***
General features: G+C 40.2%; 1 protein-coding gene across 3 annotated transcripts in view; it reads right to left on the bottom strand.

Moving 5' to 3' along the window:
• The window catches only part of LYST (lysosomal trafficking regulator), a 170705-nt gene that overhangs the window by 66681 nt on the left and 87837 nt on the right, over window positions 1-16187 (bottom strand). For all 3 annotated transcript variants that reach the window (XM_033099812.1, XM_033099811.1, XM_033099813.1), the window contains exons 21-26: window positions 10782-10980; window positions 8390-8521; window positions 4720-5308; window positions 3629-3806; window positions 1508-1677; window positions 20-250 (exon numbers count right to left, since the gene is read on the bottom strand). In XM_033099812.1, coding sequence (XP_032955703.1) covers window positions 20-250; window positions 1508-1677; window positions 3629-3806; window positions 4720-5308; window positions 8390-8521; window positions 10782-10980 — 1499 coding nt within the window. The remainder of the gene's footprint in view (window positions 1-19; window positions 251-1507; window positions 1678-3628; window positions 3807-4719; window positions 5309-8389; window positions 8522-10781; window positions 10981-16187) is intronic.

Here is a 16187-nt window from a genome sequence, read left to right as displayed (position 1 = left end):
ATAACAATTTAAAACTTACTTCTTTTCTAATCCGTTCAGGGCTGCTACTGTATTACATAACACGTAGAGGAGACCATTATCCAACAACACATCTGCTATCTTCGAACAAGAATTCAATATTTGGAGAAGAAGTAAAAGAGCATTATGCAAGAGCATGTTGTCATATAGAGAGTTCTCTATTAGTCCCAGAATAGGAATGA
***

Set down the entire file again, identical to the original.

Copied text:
General features: G+C 40.2%; 1 protein-coding gene across 3 annotated transcripts in view; it reads right to left on the bottom strand.

Moving 5' to 3' along the window:
• The window catches only part of LYST (lysosomal trafficking regulator), a 170705-nt gene that overhangs the window by 66681 nt on the left and 87837 nt on the right, over window positions 1-16187 (bottom strand). For all 3 annotated transcript variants that reach the window (XM_033099812.1, XM_033099811.1, XM_033099813.1), the window contains exons 21-26: window positions 10782-10980; window positions 8390-8521; window positions 4720-5308; window positions 3629-3806; window positions 1508-1677; window positions 20-250 (exon numbers count right to left, since the gene is read on the bottom strand). In XM_033099812.1, coding sequence (XP_032955703.1) covers window positions 20-250; window positions 1508-1677; window positions 3629-3806; window positions 4720-5308; window positions 8390-8521; window positions 10782-10980 — 1499 coding nt within the window. The remainder of the gene's footprint in view (window positions 1-19; window positions 251-1507; window positions 1678-3628; window positions 3807-4719; window positions 5309-8389; window positions 8522-10781; window positions 10981-16187) is intronic.

Here is a 16187-nt window from a genome sequence, read left to right as displayed (position 1 = left end):
ATAACAATTTAAAACTTACTTCTTTTCTAATCCGTTCAGGGCTGCTACTGTATTACATAACACGTAGAGGAGACCATTATCCAACAACACATCTGCTATCTTCGAACAAGAATTCAATATTTGGAGAAGAAGTAAAAGAGCATTATGCAAGAGCATGTTGTCATATAGAGAGTTCTCTATTAGTCCCAGAATAGGAATGA